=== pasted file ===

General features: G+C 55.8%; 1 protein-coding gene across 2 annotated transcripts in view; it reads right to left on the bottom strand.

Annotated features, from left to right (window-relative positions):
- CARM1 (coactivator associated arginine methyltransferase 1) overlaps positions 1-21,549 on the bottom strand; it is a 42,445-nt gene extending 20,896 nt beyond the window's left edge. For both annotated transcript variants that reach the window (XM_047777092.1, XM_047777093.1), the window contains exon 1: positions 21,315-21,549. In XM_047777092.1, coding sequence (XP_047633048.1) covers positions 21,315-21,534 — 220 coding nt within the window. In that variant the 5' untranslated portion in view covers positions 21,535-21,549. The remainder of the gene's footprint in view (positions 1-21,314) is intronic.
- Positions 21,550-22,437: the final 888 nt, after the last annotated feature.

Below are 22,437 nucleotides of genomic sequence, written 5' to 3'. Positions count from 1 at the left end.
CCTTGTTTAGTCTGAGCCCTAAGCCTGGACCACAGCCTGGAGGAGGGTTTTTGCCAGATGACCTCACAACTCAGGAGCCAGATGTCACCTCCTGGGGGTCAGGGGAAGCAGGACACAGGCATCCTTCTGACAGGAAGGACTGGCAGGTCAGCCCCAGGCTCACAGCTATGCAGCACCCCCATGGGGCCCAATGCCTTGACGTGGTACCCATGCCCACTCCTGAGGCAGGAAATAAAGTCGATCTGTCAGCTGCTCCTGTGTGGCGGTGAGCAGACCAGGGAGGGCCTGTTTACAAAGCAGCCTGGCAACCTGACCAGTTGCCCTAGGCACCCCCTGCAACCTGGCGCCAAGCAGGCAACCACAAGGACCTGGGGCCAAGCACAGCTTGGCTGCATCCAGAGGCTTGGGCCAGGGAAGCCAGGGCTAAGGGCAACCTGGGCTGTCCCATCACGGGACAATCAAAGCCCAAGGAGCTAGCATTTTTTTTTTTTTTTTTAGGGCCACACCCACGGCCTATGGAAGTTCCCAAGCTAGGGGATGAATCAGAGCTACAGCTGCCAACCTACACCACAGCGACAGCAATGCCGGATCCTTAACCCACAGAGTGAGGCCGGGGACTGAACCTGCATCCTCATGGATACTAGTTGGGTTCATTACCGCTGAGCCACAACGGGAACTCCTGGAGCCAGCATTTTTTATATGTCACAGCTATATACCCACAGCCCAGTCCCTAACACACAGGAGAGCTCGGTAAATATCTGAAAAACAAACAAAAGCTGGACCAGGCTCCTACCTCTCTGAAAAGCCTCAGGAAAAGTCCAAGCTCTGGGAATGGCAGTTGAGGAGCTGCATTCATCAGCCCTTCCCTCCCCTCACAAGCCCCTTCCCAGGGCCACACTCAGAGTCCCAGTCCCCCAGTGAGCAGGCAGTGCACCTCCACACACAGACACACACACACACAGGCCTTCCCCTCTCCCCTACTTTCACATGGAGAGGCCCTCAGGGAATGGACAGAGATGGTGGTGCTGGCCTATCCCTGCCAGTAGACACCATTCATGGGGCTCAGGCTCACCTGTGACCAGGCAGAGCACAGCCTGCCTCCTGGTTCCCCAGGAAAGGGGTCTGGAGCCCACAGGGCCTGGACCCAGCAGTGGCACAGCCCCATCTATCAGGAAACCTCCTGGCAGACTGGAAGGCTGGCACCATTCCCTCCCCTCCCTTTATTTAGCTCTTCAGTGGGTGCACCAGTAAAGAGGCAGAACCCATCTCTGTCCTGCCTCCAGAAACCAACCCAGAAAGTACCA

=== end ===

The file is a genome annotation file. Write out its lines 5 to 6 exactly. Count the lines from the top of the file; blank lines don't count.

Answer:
Below are 22,437 nucleotides of genomic sequence, written 5' to 3'. Positions count from 1 at the left end.
CCTTGTTTAGTCTGAGCCCTAAGCCTGGACCACAGCCTGGAGGAGGGTTTTTGCCAGATGACCTCACAACTCAGGAGCCAGATGTCACCTCCTGGGGGTCAGGGGAAGCAGGACACAGGCATCCTTCTGACAGGAAGGACTGGCAGGTCAGCCCCAGGCTCACAGCTATGCAGCACCCCCATGGGGCCCAATGCCTTGACGTGGTACCCATGCCCACTCCTGAGGCAGGAAATAAAGTCGATCTGTCAGCTGCTCCTGTGTGGCGGTGAGCAGACCAGGGAGGGCCTGTTTACAAAGCAGCCTGGCAACCTGACCAGTTGCCCTAGGCACCCCCTGCAACCTGGCGCCAAGCAGGCAACCACAAGGACCTGGGGCCAAGCACAGCTTGGCTGCATCCAGAGGCTTGGGCCAGGGAAGCCAGGGCTAAGGGCAACCTGGGCTGTCCCATCACGGGACAATCAAAGCCCAAGGAGCTAGCATTTTTTTTTTTTTTTTTAGGGCCACACCCACGGCCTATGGAAGTTCCCAAGCTAGGGGATGAATCAGAGCTACAGCTGCCAACCTACACCACAGCGACAGCAATGCCGGATCCTTAACCCACAGAGTGAGGCCGGGGACTGAACCTGCATCCTCATGGATACTAGTTGGGTTCATTACCGCTGAGCCACAACGGGAACTCCTGGAGCCAGCATTTTTTATATGTCACAGCTATATACCCACAGCCCAGTCCCTAACACACAGGAGAGCTCGGTAAATATCTGAAAAACAAACAAAAGCTGGACCAGGCTCCTACCTCTCTGAAAAGCCTCAGGAAAAGTCCAAGCTCTGGGAATGGCAGTTGAGGAGCTGCATTCATCAGCCCTTCCCTCCCCTCACAAGCCCCTTCCCAGGGCCACACTCAGAGTCCCAGTCCCCCAGTGAGCAGGCAGTGCACCTCCACACACAGACACACACACACACAGGCCTTCCCCTCTCCCCTACTTTCACATGGAGAGGCCCTCAGGGAATGGACAGAGATGGTGGTGCTGGCCTATCCCTGCCAGTAGACACCATTCATGGGGCTCAGGCTCACCTGTGACCAGGCAGAGCACAGCCTGCCTCCTGGTTCCCCAGGAAAGGGGTCTGGAGCCCACAGGGCCTGGACCCAGCAGTGGCACAGCCCCATCTATCAGGAAACCTCCTGGCAGACTGGAAGGCTGGCACCATTCCCTCCCCTCCCTTTATTTAGCTCTTCAGTGGGTGCACCAGTAAAGAGGCAGAACCCATCTCTGTCCTGCCTCCAGAAACCAACCCAGAAAGTACCA